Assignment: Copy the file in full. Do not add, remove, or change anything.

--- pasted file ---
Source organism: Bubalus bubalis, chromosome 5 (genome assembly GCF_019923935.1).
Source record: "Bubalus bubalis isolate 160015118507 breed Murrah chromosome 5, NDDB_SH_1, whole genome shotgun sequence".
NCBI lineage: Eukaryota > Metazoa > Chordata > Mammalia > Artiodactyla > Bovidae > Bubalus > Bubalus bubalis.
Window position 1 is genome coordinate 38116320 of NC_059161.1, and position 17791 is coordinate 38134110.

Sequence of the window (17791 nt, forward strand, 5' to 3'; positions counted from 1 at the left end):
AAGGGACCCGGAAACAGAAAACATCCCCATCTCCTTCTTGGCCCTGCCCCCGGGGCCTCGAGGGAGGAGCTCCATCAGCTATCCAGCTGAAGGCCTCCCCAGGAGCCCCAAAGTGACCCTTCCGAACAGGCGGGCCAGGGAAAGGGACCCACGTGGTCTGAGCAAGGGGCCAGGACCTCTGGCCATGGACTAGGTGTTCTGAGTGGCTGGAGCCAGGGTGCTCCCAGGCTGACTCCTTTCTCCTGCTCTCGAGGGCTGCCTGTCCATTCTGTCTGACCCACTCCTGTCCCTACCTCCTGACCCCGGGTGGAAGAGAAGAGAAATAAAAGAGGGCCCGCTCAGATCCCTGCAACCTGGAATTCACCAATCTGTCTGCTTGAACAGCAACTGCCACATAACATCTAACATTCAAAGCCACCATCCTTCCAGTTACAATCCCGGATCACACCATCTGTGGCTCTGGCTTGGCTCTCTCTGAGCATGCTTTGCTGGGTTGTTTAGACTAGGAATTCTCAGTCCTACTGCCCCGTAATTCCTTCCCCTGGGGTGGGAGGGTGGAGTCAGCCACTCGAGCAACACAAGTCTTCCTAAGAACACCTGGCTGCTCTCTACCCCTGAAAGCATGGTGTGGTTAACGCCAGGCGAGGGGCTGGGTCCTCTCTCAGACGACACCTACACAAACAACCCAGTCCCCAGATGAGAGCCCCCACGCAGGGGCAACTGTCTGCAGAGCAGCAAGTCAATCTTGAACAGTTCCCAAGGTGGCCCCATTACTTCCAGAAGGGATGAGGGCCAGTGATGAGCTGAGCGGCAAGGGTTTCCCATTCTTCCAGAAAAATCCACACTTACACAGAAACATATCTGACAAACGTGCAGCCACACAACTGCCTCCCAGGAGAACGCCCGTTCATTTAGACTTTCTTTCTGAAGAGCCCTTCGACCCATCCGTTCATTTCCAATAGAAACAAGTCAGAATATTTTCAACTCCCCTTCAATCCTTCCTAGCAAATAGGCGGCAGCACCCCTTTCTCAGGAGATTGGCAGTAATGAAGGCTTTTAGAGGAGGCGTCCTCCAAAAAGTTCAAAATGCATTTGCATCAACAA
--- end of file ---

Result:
Source organism: Bubalus bubalis, chromosome 5 (genome assembly GCF_019923935.1).
Source record: "Bubalus bubalis isolate 160015118507 breed Murrah chromosome 5, NDDB_SH_1, whole genome shotgun sequence".
NCBI lineage: Eukaryota > Metazoa > Chordata > Mammalia > Artiodactyla > Bovidae > Bubalus > Bubalus bubalis.
Window position 1 is genome coordinate 38116320 of NC_059161.1, and position 17791 is coordinate 38134110.

Sequence of the window (17791 nt, forward strand, 5' to 3'; positions counted from 1 at the left end):
AAGGGACCCGGAAACAGAAAACATCCCCATCTCCTTCTTGGCCCTGCCCCCGGGGCCTCGAGGGAGGAGCTCCATCAGCTATCCAGCTGAAGGCCTCCCCAGGAGCCCCAAAGTGACCCTTCCGAACAGGCGGGCCAGGGAAAGGGACCCACGTGGTCTGAGCAAGGGGCCAGGACCTCTGGCCATGGACTAGGTGTTCTGAGTGGCTGGAGCCAGGGTGCTCCCAGGCTGACTCCTTTCTCCTGCTCTCGAGGGCTGCCTGTCCATTCTGTCTGACCCACTCCTGTCCCTACCTCCTGACCCCGGGTGGAAGAGAAGAGAAATAAAAGAGGGCCCGCTCAGATCCCTGCAACCTGGAATTCACCAATCTGTCTGCTTGAACAGCAACTGCCACATAACATCTAACATTCAAAGCCACCATCCTTCCAGTTACAATCCCGGATCACACCATCTGTGGCTCTGGCTTGGCTCTCTCTGAGCATGCTTTGCTGGGTTGTTTAGACTAGGAATTCTCAGTCCTACTGCCCCGTAATTCCTTCCCCTGGGGTGGGAGGGTGGAGTCAGCCACTCGAGCAACACAAGTCTTCCTAAGAACACCTGGCTGCTCTCTACCCCTGAAAGCATGGTGTGGTTAACGCCAGGCGAGGGGCTGGGTCCTCTCTCAGACGACACCTACACAAACAACCCAGTCCCCAGATGAGAGCCCCCACGCAGGGGCAACTGTCTGCAGAGCAGCAAGTCAATCTTGAACAGTTCCCAAGGTGGCCCCATTACTTCCAGAAGGGATGAGGGCCAGTGATGAGCTGAGCGGCAAGGGTTTCCCATTCTTCCAGAAAAATCCACACTTACACAGAAACATATCTGACAAACGTGCAGCCACACAACTGCCTCCCAGGAGAACGCCCGTTCATTTAGACTTTCTTTCTGAAGAGCCCTTCGACCCATCCGTTCATTTCCAATAGAAACAAGTCAGAATATTTTCAACTCCCCTTCAATCCTTCCTAGCAAATAGGCGGCAGCACCCCTTTCTCAGGAGATTGGCAGTAATGAAGGCTTTTAGAGGAGGCGTCCTCCAAAAAGTTCAAAATGCATTTGCATCAACAA